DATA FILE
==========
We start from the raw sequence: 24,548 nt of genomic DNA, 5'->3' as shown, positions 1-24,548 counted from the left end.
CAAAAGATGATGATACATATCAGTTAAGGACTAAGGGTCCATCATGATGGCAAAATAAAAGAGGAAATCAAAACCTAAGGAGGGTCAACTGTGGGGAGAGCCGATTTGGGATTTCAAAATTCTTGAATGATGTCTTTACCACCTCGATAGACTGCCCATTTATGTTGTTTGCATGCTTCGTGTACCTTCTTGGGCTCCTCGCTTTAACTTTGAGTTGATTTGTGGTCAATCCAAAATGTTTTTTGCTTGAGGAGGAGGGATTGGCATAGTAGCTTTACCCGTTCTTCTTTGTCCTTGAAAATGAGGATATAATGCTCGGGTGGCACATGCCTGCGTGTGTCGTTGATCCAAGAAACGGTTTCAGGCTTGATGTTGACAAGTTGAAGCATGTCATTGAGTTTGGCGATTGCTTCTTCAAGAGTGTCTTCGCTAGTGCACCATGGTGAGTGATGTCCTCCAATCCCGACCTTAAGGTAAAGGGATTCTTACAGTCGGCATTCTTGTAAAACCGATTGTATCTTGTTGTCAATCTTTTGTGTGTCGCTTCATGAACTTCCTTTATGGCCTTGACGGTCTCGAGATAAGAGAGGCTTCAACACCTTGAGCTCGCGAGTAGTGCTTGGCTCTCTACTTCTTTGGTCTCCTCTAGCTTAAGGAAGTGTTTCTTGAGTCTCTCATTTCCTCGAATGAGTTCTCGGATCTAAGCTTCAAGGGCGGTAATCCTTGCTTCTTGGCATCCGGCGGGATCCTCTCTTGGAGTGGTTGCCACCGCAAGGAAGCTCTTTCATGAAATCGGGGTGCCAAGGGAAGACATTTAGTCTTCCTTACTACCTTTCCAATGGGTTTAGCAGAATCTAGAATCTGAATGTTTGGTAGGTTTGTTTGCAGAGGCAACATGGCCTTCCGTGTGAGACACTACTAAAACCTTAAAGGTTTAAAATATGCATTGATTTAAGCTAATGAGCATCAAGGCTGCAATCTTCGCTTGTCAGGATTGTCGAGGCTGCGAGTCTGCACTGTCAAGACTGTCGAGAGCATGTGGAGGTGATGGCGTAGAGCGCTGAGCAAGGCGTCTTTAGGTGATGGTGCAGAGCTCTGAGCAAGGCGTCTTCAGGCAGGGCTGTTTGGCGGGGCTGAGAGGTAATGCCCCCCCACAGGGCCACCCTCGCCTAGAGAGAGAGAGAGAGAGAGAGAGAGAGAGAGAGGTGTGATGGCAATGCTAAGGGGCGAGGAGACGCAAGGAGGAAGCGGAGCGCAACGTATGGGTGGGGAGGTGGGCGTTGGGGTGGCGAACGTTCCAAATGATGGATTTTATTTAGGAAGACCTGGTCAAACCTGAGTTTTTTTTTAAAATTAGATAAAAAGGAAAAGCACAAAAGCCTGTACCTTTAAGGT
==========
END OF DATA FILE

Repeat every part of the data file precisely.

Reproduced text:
We start from the raw sequence: 24,548 nt of genomic DNA, 5'->3' as shown, positions 1-24,548 counted from the left end.
CAAAAGATGATGATACATATCAGTTAAGGACTAAGGGTCCATCATGATGGCAAAATAAAAGAGGAAATCAAAACCTAAGGAGGGTCAACTGTGGGGAGAGCCGATTTGGGATTTCAAAATTCTTGAATGATGTCTTTACCACCTCGATAGACTGCCCATTTATGTTGTTTGCATGCTTCGTGTACCTTCTTGGGCTCCTCGCTTTAACTTTGAGTTGATTTGTGGTCAATCCAAAATGTTTTTTGCTTGAGGAGGAGGGATTGGCATAGTAGCTTTACCCGTTCTTCTTTGTCCTTGAAAATGAGGATATAATGCTCGGGTGGCACATGCCTGCGTGTGTCGTTGATCCAAGAAACGGTTTCAGGCTTGATGTTGACAAGTTGAAGCATGTCATTGAGTTTGGCGATTGCTTCTTCAAGAGTGTCTTCGCTAGTGCACCATGGTGAGTGATGTCCTCCAATCCCGACCTTAAGGTAAAGGGATTCTTACAGTCGGCATTCTTGTAAAACCGATTGTATCTTGTTGTCAATCTTTTGTGTGTCGCTTCATGAACTTCCTTTATGGCCTTGACGGTCTCGAGATAAGAGAGGCTTCAACACCTTGAGCTCGCGAGTAGTGCTTGGCTCTCTACTTCTTTGGTCTCCTCTAGCTTAAGGAAGTGTTTCTTGAGTCTCTCATTTCCTCGAATGAGTTCTCGGATCTAAGCTTCAAGGGCGGTAATCCTTGCTTCTTGGCATCCGGCGGGATCCTCTCTTGGAGTGGTTGCCACCGCAAGGAAGCTCTTTCATGAAATCGGGGTGCCAAGGGAAGACATTTAGTCTTCCTTACTACCTTTCCAATGGGTTTAGCAGAATCTAGAATCTGAATGTTTGGTAGGTTTGTTTGCAGAGGCAACATGGCCTTCCGTGTGAGACACTACTAAAACCTTAAAGGTTTAAAATATGCATTGATTTAAGCTAATGAGCATCAAGGCTGCAATCTTCGCTTGTCAGGATTGTCGAGGCTGCGAGTCTGCACTGTCAAGACTGTCGAGAGCATGTGGAGGTGATGGCGTAGAGCGCTGAGCAAGGCGTCTTTAGGTGATGGTGCAGAGCTCTGAGCAAGGCGTCTTCAGGCAGGGCTGTTTGGCGGGGCTGAGAGGTAATGCCCCCCCACAGGGCCACCCTCGCCTAGAGAGAGAGAGAGAGAGAGAGAGAGAGAGAGAGGTGTGATGGCAATGCTAAGGGGCGAGGAGACGCAAGGAGGAAGCGGAGCGCAACGTATGGGTGGGGAGGTGGGCGTTGGGGTGGCGAACGTTCCAAATGATGGATTTTATTTAGGAAGACCTGGTCAAACCTGAGTTTTTTTTTAAAATTAGATAAAAAGGAAAAGCACAAAAGCCTGTACCTTTAAGGT